Health Care Employees Bear Brunt of Workplace Assaults, Research Finds
"It has always just been considered part of the job," one expert complains.
— -- A hospital or other medical center may seem like a safe space, but for health care employees, the workplace can be a dangerous environment.
A new article in the New England Journal of Medicine highlights just how often health care workers face violence in the workplace. The review of multiple studies points out that three out of four workplace assaults occur in the health care setting.
While the killing of health care workers is rare, other violent attacks, both verbal and physical, are quite common. The most common form of workplace violence in the health care setting is perpetrated by patients or visitors against health care providers, accounting for 75 percent of aggravated assaults and 93 percent of all assaults against employees in hospitals, according to the findings.
Lead author Dr. James Phillips, an attending physician at Beth Israel Deaconess Medical Center and Instructor at Harvard Medical School, reviewed prior studies of attacks and the numbers are startling.
He found a variety of reports, including that health care workers are almost four times as likely to miss work because of violence than from other injuries.
According to one study, 4.5 percent of violent health care incidents occur against emergency medical services (EMS) providers. Patients were the attackers in 90 percent of these attacks. While 80 percent of EMS personnel experience physical violence during their careers, slightly less than half of these are reported to the police.
The highest rates of abuse in hospitals are against nurses and nursing aides, likely because of the significant time spent with patients. One of the studies featured found that 39 percent of nurses involved reported verbal assaults annually, and 13 percent reported physical abuse.
Another study showed almost half of nurses experienced some kind of violence during their last five shifts, and one-third of those reported physical violence.
Hospital physicians are not immune to violence, either. About one in four emergency medicine doctors reported being physically assaulted in the prior year, and almost four out of five reported some kind of workplace violence. One in 10 physicians experienced workplace violence each year between 1993 and 2001.
Psychiatrists are at a particularly high risk, with 40 percent of them reporting physical attacks. One study of all staff members in a psychiatric facility demonstrated an annual rate at 99 percent for verbal attacks and 70 percent for physical assault.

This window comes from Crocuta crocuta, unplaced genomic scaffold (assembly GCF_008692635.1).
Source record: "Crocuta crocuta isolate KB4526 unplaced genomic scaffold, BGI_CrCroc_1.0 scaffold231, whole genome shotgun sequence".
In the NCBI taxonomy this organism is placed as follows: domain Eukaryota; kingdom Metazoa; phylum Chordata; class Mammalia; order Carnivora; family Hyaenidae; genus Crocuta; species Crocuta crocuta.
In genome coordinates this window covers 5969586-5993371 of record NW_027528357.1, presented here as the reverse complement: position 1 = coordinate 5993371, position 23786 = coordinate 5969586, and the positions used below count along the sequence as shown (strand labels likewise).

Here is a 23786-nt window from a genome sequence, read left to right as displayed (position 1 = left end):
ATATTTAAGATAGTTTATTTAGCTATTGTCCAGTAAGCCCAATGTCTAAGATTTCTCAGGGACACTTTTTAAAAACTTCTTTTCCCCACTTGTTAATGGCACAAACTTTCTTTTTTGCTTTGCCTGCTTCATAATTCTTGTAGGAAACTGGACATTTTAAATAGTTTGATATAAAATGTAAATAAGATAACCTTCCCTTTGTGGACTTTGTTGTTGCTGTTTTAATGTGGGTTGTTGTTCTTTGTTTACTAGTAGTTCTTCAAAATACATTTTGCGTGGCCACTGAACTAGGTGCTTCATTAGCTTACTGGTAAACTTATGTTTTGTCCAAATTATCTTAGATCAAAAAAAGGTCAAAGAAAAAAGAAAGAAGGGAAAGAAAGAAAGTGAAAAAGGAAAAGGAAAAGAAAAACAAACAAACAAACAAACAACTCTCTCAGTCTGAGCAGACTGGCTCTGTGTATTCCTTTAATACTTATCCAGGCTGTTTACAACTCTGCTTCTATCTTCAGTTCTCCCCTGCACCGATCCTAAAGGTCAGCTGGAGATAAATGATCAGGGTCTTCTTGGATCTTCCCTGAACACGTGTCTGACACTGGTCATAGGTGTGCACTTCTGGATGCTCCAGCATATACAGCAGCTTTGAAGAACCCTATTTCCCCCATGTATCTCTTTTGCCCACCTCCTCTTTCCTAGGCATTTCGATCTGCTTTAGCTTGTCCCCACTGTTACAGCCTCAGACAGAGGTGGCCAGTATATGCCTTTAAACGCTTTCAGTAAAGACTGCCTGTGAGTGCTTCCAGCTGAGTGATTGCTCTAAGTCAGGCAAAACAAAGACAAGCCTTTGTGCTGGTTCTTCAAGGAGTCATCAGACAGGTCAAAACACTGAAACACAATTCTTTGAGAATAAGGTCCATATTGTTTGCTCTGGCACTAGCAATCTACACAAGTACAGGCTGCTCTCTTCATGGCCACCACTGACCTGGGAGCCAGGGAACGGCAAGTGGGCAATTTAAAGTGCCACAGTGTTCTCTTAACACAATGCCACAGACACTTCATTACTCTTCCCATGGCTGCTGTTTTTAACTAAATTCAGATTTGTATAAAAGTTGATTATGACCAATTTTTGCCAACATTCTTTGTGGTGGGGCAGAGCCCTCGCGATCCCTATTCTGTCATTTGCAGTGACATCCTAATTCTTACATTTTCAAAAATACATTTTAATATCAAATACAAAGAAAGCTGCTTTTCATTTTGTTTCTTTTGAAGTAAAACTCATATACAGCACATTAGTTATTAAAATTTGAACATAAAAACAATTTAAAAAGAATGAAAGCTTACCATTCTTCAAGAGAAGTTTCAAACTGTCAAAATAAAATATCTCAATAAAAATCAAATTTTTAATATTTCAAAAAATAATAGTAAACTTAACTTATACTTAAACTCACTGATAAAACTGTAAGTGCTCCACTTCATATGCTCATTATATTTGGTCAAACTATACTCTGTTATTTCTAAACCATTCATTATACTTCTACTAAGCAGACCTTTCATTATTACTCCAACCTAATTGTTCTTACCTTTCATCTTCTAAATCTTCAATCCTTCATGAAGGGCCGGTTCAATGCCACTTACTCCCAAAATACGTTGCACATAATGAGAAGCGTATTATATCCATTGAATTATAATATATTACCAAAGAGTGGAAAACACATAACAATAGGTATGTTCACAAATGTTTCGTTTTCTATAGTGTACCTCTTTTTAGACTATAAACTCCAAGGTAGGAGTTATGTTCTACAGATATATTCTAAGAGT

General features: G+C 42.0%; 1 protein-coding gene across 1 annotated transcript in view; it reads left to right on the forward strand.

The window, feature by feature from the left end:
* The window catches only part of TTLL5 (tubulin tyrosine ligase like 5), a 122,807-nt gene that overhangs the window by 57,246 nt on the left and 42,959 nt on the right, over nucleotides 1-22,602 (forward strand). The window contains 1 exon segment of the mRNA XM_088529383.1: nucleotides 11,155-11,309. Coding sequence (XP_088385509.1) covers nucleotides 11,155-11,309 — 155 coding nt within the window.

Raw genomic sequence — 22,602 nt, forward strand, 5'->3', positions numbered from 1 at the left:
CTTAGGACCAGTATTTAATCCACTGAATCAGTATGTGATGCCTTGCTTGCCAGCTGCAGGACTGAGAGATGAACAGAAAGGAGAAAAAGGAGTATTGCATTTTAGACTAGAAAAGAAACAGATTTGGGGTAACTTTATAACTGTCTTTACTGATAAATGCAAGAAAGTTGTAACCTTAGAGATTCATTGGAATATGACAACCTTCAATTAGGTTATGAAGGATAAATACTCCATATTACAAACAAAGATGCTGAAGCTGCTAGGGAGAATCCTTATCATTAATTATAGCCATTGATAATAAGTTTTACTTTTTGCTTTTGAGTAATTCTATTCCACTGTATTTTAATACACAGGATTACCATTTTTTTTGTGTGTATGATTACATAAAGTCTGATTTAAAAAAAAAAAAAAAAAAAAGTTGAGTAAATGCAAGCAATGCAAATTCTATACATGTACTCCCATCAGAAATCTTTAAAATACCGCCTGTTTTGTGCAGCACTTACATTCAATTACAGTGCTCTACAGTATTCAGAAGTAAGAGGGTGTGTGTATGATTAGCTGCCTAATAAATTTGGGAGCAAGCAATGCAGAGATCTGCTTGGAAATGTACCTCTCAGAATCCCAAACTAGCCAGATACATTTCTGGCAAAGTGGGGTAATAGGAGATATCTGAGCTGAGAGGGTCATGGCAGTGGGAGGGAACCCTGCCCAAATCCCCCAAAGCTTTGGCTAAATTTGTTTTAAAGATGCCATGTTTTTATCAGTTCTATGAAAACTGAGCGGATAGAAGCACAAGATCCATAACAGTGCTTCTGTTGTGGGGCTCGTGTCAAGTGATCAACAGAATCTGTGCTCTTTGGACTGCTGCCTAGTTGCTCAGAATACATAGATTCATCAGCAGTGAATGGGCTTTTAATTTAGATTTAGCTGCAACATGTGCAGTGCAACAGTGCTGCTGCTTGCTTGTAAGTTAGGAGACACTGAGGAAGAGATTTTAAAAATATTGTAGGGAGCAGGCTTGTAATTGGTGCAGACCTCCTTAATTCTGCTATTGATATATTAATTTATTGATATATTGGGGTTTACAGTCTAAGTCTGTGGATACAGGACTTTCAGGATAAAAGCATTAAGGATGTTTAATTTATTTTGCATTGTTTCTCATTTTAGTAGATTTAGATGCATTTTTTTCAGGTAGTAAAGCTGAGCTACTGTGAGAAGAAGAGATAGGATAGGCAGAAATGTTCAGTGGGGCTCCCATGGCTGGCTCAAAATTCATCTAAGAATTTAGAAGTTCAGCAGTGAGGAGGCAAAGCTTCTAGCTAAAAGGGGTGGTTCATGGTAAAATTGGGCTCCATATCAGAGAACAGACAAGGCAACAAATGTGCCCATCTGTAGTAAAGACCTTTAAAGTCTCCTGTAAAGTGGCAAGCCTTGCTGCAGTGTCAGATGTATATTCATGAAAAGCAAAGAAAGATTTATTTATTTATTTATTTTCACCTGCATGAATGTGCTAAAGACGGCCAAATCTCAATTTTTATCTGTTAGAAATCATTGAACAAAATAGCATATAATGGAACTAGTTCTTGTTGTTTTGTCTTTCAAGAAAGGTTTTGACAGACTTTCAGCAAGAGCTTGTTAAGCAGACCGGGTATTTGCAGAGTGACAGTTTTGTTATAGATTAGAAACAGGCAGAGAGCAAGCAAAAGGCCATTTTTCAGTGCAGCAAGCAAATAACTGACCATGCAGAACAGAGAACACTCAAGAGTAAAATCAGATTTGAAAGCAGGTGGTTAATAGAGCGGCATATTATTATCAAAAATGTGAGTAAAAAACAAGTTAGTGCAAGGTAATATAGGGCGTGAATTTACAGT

The problem extends to other physicians, as well; even one in three pediatrics residents report they were assaulted during their training.
Jane Lipscomb, professor of nursing and public health at the University of Maryland, told ABC News that the American Nurses Association is doing a lot to combat this problem.
“Raising awareness is really, really important, part of the problem is that it has always just been considered part of the job. I think part of why it’s been accepted is that there is always this question of, ‘Well, the patient didn’t intend to act out.’ I think we need to get away from that,” Lipscomb said today. "Regardless of intent, it’s a problem. Any health care organization that takes a proactive stance against this is going to benefit from it.”
Despite such large numbers in the studies, Phillips suggests that the prevalence of health care violence is actually higher than what has been reported.
Phillips blames a health care culture that minimizes the risk for violence against providers, and many providers believe such violence is just part of the job.
“The next step is a nationwide conversation and admission that we are overlooking a serious workplace safety issue,” Phillips said.
With no proven fix for this expansive problem, Phillips advocates for increased reporting of workplace violence, as well as a multifaceted, multidisciplinary approach to reduce violence. He discusses the need for more research to address potential solutions.
“Administrators are already working with limited budgets and would be reluctant to dedicate money and time towards efforts that haven’t been proven to be effective,” Phillips said.
He also cited a need for more discussion about workplace violence as a part of medicine, starting in medical school and nursing school. An ideal approach would involve training in self-defense and de-escalation of aggression, security measures and possibly other interventions to minimize the risk factors.